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Higher risk of stroke in young people using methamphetamine

Men twice as likely as women to suffer stroke from drug use

Adrian O'Dowd

Thursday, 24 August 2017

Young people using the stimulant drug methamphetamine, also popularly known as ‘speed,’ ‘ice’ and ‘meth’ appear to have a higher risk of stroke, suggests research* published online today in the Journal of Neurology Neurosurgery & Psychiatry.

A new review of the available evidence also found that men were twice as likely as women to have a stroke after taking the drug with brain bleed (haemorrhagic) rather than a clot (ischaemic) being the most common stroke type.

Methamphetamine use is a significant public health problem, particularly in countries around the Pacific rim (North America, East/Southeast Asia and Oceania), with an estimated 35 million stimulant users worldwide.

Harmful physical and mental health consequences are common, including cardiovascular and cerebrovascular pathology, psychosis, suicide and premature mortality.

A team of researchers from the National Drug and Alcohol Research Centre and School of Psychiatry, both at University of New South Wales, Sydney, Australia, carried out a comprehensive review of research looking at a potential link between methamphetamine use and associated stroke risk in young people (under the age of 45), published up to February of this year.

From 77 relevant pieces of research, 81 haemorrhagic and 17 ischaemic strokes were reported. Both types were around twice as common in men as they were in women.

In the case reports and research series looked at, eight out of 10 strokes associated with the use of methamphetamine use among young people were haemorrhagic.

This was much higher than reported rates of this type of stroke in people under the age of 45 (40-50%) or in older people (15-20%), the researchers pointed out.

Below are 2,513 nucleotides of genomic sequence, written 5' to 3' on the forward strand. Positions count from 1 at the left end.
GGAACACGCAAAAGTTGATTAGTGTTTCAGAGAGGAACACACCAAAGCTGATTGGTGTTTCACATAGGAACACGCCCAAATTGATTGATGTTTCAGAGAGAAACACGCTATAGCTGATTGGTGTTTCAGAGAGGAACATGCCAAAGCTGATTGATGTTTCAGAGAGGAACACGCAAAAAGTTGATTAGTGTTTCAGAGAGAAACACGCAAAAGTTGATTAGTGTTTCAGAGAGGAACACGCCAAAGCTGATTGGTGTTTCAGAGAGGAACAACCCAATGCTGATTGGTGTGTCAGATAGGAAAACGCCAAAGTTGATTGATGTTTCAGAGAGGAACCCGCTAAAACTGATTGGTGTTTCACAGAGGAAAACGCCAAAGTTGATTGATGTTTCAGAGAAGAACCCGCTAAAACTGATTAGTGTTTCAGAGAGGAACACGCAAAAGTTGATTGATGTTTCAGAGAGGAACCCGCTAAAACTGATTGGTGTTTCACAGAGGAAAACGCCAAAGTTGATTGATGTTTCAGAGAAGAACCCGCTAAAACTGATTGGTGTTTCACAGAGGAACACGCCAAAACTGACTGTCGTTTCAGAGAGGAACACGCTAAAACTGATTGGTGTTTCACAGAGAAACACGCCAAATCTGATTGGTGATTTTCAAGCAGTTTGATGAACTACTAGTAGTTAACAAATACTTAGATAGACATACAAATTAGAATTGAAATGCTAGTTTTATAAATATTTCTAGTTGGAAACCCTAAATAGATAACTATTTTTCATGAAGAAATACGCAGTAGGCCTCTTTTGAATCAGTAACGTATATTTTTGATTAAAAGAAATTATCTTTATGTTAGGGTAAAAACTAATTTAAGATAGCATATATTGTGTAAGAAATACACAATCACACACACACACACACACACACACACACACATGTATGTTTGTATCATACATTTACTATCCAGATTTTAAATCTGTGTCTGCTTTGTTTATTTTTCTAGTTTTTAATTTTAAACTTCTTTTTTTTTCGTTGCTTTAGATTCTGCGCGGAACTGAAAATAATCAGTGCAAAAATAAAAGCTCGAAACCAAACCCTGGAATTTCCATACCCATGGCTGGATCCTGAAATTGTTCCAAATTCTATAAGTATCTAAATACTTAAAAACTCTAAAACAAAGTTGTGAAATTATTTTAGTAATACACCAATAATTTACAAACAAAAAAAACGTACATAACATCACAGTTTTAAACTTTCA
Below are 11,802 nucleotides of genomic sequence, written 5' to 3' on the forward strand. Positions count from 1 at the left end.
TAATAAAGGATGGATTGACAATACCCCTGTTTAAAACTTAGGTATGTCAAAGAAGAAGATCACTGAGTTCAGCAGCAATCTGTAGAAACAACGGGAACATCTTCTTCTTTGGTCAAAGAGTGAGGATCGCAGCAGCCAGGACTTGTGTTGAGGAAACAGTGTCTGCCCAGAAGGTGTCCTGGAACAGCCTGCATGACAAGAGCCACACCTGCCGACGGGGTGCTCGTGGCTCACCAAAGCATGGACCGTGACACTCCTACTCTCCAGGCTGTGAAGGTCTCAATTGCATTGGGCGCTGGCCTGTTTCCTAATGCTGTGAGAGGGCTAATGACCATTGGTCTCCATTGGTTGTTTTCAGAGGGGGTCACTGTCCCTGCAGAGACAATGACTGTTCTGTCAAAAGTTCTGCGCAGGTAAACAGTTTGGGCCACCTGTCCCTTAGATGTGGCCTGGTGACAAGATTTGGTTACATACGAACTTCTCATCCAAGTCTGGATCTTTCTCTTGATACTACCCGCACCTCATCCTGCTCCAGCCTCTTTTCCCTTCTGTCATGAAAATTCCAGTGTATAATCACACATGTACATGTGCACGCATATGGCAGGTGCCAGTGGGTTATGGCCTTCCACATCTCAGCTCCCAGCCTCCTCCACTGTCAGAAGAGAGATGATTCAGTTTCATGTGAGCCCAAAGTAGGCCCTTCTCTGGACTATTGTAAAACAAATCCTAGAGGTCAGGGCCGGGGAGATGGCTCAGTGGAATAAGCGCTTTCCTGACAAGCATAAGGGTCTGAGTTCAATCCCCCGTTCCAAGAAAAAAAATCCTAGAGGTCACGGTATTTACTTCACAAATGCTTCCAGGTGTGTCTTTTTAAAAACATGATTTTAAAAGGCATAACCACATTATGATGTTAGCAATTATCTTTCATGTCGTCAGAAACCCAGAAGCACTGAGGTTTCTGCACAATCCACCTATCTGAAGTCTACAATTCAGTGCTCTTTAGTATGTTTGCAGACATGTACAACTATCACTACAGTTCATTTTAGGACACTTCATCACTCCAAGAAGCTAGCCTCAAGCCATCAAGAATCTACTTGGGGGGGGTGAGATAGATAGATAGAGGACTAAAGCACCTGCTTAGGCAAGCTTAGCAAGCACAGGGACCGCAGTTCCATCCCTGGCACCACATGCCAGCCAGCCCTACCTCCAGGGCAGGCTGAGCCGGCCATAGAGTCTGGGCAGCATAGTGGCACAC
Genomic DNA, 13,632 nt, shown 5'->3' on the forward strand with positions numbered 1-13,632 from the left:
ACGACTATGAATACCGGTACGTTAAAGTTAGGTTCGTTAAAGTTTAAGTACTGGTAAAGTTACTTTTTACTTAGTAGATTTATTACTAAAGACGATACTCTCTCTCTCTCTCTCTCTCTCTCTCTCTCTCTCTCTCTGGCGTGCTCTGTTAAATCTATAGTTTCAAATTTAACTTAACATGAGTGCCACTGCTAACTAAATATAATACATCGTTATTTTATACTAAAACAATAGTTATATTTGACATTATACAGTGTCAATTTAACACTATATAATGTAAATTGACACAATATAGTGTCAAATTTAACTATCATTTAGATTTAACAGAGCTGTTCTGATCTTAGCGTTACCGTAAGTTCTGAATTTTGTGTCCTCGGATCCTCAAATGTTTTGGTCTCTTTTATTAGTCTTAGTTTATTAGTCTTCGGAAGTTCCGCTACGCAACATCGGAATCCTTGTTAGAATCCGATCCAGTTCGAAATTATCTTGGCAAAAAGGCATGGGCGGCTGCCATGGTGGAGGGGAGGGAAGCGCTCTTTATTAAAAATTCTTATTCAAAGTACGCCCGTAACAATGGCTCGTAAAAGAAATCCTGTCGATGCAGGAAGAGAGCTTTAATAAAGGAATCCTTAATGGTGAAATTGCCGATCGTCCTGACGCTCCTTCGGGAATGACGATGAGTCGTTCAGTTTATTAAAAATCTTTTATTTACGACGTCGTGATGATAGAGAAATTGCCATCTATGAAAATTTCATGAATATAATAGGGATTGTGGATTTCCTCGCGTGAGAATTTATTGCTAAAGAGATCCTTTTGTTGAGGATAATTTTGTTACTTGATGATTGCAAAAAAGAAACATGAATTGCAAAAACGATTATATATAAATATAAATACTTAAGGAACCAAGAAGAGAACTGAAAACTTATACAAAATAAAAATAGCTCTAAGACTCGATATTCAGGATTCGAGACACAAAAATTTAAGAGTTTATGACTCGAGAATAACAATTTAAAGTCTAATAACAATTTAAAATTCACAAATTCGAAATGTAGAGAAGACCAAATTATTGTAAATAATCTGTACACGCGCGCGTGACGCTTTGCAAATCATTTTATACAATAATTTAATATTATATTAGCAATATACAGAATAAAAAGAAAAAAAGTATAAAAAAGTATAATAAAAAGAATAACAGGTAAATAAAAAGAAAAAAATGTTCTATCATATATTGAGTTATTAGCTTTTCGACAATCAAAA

Methamphetamine can be swallowed, inhaled, or injected and haemorrhagic strokes were equally associated with swallowing the drug and injecting it while inhalation was the most common method of getting high associated with ischaemic stroke.

Haemorrhagic stroke was associated with vascular abnormalities, such as high blood pressure and inflamed blood vessels, in a third of cases.

Analysis also showed that risk of death was higher after a haemorrhagic stroke – one in four people recovered completely, but a third died. This compared with complete recovery for a fifth of people and death in a fifth after an ischaemic stroke.

The researchers concluded: “With the use of methamphetamine increasing, particularly more potent forms, there is a growing burden of methamphetamine-related disease and harms, particularly among young people, in whom the majority of methamphetamine use occurs.

“Indeed, it is likely that methamphetamine abuse is making a disproportionate contribution to the increased incidence of stroke among young people observed over recent years.”

* Lappin JM, Darke S, Farrell M. Stroke and methamphetamine use in young adults: a review. J Neurol Neurosurg Psychiatry, published online first: 23 August 2017. doi: 10.1136/jnnp-2017-316071

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